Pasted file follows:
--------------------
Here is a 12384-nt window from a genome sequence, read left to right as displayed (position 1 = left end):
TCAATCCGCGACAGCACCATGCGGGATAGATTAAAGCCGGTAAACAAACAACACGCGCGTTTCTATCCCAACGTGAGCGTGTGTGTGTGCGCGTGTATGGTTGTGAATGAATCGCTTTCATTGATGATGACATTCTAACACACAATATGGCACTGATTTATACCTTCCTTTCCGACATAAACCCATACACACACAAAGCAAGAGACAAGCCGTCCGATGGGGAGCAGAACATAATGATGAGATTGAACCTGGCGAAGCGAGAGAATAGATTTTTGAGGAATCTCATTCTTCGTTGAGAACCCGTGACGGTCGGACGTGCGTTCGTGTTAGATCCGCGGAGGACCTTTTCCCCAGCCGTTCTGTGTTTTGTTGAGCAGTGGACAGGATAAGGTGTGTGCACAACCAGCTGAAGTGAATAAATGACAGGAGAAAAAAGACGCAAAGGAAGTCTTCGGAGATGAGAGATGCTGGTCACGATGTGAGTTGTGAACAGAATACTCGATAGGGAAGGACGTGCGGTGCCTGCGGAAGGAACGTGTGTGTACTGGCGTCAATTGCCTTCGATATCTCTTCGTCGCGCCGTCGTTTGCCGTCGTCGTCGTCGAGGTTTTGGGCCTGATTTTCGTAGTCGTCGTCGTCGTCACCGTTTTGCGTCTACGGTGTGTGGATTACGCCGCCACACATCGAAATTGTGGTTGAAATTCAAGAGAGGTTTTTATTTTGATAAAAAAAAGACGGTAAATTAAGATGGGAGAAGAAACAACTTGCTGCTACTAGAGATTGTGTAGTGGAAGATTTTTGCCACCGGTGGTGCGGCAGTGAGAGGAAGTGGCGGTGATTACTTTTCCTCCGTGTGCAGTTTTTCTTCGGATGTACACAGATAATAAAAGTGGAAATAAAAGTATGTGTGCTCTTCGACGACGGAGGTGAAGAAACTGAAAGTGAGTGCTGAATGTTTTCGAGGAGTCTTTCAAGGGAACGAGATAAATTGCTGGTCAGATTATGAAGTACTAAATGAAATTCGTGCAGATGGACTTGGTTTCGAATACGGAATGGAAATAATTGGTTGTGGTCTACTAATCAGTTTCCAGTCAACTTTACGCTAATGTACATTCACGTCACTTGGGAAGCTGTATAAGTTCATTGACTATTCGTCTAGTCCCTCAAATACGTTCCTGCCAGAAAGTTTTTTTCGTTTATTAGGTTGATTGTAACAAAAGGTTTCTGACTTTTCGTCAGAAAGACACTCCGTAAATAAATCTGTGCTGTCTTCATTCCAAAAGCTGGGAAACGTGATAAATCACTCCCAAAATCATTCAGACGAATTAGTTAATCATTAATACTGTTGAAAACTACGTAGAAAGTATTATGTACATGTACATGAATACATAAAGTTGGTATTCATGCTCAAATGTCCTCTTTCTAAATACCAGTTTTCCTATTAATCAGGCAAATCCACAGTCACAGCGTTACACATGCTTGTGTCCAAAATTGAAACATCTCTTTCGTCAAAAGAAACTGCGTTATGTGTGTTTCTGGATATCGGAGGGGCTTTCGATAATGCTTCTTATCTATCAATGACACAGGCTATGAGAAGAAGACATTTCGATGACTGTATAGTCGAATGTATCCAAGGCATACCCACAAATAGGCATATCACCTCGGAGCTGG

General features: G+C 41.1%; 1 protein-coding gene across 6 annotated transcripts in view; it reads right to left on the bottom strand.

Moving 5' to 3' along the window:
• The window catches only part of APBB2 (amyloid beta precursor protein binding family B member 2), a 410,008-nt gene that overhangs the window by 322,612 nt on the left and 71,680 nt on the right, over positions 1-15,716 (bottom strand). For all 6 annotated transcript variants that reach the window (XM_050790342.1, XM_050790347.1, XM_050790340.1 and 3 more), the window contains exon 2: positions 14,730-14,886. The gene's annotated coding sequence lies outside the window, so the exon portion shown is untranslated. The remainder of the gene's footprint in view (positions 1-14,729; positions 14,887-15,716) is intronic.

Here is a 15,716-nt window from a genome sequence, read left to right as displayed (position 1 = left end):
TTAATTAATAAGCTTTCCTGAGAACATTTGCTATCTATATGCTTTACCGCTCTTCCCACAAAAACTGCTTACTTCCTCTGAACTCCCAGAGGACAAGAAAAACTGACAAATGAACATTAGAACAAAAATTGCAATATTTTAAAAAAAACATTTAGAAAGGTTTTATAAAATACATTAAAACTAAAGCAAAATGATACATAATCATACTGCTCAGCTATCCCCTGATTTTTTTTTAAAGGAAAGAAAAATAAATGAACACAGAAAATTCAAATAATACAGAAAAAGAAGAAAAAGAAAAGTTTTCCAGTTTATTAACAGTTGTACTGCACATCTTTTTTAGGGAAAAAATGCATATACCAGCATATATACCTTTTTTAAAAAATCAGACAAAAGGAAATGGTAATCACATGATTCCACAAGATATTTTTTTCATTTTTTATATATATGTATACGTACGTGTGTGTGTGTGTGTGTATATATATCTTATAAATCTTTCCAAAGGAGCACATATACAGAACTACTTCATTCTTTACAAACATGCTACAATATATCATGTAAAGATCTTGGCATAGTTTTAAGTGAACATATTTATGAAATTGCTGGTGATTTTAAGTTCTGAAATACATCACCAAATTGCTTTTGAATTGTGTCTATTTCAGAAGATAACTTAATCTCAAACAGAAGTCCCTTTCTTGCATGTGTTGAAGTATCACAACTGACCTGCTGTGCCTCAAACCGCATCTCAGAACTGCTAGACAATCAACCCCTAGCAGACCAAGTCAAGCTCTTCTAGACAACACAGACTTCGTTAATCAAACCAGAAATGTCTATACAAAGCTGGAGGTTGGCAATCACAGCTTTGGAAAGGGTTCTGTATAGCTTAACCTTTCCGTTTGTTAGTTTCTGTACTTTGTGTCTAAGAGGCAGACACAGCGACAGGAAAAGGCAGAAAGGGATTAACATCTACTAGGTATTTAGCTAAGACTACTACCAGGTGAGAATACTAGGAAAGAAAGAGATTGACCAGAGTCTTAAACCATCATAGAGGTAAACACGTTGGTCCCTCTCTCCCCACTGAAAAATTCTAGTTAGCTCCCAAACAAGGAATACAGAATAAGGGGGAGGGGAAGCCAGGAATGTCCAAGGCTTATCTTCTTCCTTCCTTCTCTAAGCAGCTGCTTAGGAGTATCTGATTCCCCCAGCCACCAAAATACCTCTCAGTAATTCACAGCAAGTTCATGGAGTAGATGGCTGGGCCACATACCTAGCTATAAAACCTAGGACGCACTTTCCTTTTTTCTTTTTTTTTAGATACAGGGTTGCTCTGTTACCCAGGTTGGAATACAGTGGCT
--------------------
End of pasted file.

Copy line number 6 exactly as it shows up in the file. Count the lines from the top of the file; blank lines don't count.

Here is a 15,716-nt window from a genome sequence, read left to right as displayed (position 1 = left end):